"Carpet bombing" the worm
WITH the limitations of synthetic insecticides and their adverse effects on the environment, scientists are trying to tackle crop pests such as bollworms by integrated pest management (IPM).
"IPM is the consolidation of evaluated pest management techniques into a unified programme to manage pest populations to minimise economic loss and avoid the adverse side-effects on the environment," says P D Sharma, senior entomologist of Haryana Agricultural University in Hisar. Under IPM, pests would be subject to birds and insects that feed on them, disease-causing bacteria and viruses, plants that trap them and even synthetic pesticides and plant derivatives.
Says Sharma, "Eradicating bollworms is out of the question -- they can now only be controlled." Sharma has developed an IPM model for the bollworm, but admits it has to be improved to suit the geo-climatic demands of the region.
Meanwhile, Joginder Singh, a senior entomologist at PAU, and Manjit Singh Dhindsa, PAU's ornithologist, have identified 14 birds, including mynahs and sparrows, that prey on the bollworm. The scientists are now designing a model cotton farm with ideal locations for trees, tall fodder and plants like pearl millet for birds to catch worms.
Scientists recommend "habitat management" -- growing crops like bajra, soya bean, maize and chillies, which are abhorred by bollworms. They also suggest intercropping cotton with onion, black gram, green gram and cowpea, on which the pest prefers to lay eggs. The eggs can be destroyed by breaking off the leaves on which they were laid.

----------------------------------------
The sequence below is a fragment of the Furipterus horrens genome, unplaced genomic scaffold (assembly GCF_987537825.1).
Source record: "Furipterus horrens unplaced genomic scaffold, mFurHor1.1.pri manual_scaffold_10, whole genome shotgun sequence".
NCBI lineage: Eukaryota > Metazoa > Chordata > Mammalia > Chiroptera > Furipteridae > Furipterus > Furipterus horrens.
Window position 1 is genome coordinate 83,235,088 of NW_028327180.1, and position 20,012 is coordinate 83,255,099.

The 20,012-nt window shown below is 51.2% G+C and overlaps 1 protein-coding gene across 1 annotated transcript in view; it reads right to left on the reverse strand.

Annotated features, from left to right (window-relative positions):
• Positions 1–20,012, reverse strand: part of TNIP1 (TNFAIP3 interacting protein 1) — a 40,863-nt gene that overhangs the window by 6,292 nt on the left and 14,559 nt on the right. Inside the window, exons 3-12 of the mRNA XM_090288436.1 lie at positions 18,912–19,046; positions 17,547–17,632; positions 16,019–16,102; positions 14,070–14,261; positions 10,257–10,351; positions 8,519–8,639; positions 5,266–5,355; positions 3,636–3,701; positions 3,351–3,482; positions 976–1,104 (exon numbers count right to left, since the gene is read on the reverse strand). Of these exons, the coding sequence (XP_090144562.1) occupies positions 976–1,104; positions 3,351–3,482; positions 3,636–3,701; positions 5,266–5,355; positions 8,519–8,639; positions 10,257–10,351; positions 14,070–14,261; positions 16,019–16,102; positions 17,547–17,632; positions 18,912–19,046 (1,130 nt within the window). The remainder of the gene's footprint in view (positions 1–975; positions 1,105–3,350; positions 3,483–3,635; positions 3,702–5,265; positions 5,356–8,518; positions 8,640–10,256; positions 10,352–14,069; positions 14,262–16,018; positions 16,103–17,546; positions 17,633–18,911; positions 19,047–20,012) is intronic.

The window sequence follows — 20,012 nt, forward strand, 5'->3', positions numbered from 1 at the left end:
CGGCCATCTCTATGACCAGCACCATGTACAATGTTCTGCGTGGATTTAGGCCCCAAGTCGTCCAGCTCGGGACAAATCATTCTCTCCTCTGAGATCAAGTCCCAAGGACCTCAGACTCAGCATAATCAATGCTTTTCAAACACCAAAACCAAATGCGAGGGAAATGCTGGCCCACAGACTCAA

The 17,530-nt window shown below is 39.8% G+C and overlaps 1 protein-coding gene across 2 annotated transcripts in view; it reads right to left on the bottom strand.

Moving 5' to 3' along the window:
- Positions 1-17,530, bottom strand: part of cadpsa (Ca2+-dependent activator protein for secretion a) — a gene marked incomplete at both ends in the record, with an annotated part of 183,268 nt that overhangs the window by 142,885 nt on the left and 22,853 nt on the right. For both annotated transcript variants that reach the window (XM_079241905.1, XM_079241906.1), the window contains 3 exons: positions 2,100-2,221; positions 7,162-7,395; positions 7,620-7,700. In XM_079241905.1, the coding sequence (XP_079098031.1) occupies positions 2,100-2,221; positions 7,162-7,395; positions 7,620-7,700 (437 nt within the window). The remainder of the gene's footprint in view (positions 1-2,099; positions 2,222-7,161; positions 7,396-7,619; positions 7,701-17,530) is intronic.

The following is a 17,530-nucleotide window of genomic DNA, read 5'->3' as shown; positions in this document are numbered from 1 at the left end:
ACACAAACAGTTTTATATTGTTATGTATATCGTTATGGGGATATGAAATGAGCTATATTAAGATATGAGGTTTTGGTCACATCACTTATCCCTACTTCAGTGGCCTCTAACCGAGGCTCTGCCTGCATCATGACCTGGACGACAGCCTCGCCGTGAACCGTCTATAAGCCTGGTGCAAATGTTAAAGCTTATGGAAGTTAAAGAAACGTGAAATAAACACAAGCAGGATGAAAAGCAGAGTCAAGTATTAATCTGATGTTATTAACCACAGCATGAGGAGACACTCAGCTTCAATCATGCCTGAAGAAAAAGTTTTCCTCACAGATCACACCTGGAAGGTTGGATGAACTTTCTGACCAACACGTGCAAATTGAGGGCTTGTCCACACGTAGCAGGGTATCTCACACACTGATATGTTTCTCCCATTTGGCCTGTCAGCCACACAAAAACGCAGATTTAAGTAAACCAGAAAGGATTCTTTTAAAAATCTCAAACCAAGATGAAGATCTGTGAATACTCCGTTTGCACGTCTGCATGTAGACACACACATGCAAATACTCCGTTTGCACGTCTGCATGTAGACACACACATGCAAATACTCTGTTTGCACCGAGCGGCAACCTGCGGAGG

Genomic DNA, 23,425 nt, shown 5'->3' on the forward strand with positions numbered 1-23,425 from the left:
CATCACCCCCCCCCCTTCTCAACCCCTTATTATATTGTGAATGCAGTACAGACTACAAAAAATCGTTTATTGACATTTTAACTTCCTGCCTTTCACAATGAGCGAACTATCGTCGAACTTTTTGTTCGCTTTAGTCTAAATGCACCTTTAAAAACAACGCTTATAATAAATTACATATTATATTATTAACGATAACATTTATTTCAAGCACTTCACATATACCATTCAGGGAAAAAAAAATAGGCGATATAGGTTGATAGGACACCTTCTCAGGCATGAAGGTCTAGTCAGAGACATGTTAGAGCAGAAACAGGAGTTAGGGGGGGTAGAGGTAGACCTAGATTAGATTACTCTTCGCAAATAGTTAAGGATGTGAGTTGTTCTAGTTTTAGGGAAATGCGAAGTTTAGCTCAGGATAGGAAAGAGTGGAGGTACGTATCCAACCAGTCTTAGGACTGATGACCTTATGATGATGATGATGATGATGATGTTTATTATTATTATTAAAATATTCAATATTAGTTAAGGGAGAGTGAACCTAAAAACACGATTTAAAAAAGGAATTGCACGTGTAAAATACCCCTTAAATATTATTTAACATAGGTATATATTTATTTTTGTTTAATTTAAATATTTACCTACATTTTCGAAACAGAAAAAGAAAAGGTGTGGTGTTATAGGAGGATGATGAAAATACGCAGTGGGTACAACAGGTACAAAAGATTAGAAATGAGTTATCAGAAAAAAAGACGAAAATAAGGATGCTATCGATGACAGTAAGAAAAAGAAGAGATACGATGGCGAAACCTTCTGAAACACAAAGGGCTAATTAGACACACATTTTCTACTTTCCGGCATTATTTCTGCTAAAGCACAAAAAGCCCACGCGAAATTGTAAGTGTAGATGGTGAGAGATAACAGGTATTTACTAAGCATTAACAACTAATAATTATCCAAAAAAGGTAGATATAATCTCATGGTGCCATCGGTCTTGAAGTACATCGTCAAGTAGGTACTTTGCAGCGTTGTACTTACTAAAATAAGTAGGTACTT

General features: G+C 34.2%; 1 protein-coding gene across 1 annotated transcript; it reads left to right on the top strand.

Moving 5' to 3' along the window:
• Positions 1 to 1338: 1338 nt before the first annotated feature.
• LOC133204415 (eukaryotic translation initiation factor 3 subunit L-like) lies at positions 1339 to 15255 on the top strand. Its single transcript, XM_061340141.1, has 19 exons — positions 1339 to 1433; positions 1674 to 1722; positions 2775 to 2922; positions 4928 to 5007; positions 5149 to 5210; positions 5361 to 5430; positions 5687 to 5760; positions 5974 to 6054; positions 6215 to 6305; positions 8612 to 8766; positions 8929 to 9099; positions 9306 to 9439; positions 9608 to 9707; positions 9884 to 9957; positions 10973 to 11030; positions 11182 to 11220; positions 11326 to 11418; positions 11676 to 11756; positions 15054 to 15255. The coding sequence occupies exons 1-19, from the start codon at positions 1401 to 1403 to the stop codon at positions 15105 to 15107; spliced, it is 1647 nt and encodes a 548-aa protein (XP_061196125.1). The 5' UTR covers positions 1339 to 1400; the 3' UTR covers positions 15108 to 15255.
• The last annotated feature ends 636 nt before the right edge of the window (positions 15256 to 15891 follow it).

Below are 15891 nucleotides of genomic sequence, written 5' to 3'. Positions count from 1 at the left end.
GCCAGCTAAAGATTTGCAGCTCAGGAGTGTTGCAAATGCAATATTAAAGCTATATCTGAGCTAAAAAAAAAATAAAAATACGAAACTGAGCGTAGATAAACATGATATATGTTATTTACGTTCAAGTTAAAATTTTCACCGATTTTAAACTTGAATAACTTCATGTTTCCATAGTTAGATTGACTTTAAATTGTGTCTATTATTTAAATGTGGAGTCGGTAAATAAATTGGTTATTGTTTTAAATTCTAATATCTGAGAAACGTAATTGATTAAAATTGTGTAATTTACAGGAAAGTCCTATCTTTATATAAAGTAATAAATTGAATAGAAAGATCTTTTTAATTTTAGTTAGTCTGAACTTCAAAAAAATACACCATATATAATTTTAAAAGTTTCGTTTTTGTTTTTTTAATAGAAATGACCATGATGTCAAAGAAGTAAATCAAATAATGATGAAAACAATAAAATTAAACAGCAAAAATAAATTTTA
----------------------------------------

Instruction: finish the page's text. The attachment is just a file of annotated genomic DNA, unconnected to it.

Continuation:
The indiscriminate use of insecticides is also killing the natural enemies of the bollworm. Several insects like Trichogramma chilonis, Dactylopius coccuus, and Chrysoperla carnea, are enemies of Helicoverpa, which scientists say should be encouraged. The possibility of cultivating plants like the sunflower which host these natural enemies is also being studied.
Similarly, scientists are experimenting on how to introduce into cotton fields viruses that cause a fatal bollworm disease. Neither the bio-pesticide Bacillus thuringiensis nor neem extracts has proved successful by itself in containing the bollworm and they are now being tried as components of larger IPM endeavours.
Scientists believe that synthetic analogues of pheromones -- chemicals secreted by female moths to attract males -- can lure male moths which can then be trapped. This method is being used in Karnataka, where the government pays farmers 10 paise for each moth trapped.